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PSY2110 (40)


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Mary Theresa Howard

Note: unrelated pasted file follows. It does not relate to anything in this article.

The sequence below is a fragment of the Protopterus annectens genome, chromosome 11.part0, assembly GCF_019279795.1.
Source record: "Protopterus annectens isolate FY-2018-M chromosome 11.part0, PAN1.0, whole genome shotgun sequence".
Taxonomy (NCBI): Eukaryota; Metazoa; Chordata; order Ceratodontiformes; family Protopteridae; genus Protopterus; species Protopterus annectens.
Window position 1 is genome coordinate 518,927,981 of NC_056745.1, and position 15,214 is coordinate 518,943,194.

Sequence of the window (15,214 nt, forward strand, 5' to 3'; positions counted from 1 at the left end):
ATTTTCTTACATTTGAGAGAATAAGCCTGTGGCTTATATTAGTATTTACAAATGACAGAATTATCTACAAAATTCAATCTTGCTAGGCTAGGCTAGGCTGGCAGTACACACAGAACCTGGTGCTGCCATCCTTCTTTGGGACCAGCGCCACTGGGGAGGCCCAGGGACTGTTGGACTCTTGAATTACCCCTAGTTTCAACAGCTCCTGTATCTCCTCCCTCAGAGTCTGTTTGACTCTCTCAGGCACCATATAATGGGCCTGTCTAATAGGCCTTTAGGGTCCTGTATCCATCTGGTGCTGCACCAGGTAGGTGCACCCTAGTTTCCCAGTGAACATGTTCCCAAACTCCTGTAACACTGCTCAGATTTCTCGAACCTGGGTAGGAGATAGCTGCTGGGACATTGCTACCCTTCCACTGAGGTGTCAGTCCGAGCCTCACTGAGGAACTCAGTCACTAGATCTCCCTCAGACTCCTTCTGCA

SOCIAL PSYCHOLOGY – CHAPTER 10 SUMMARY Responding to an Emergency: Will Bystanders Help? - In the case of an emergency, bystanders may or may not respond in a prosocial (helpful action that benefits others without necessarily benefiting the person performing the act, and may involve a risk for them) manner. (Heroism to apathy) - Partially due to diffusion of responsibility (idea that responsibility of doing something is spread amongst all the bystanders). The bystander effect (time/help in emergency effected by number of bystanders present). Implicit bystander effect - the more bystanders, the less likely help will be administered/the longer it will take. - Whether or not the bystander helps depends on five steps:  1. Bystander must be paying attention/be aware of unusual event.  2. Situation must be interpreted as an emergency. Pluralistic ignorance (assuming that whatever is going on is normal, as opposed to there being something wrong) can impede this.  3. Must assume responsibility to help.  4. Have the required skills and knowledge to act.  5. Decide to act on this. Social exchange theory (interactions between individuals, where one aims to max rewards, min costs) might affect this. External and Internal Influences On Helping Behaviour - (+) and (-) emotional states – enhance or inhibit prosocial behaviour, depends on specific factors of situation/nature of assistance needed. - Men tend to help in more heroic, chivalrous ways, women then to help more in nurturing, caring, committed ways. - People are more likely to help those within the in-group than those of an out-group. In collectivist cultures, this is more elevated than in individualistic groups. - Individual differences are based on empathy (complex response, with both affect
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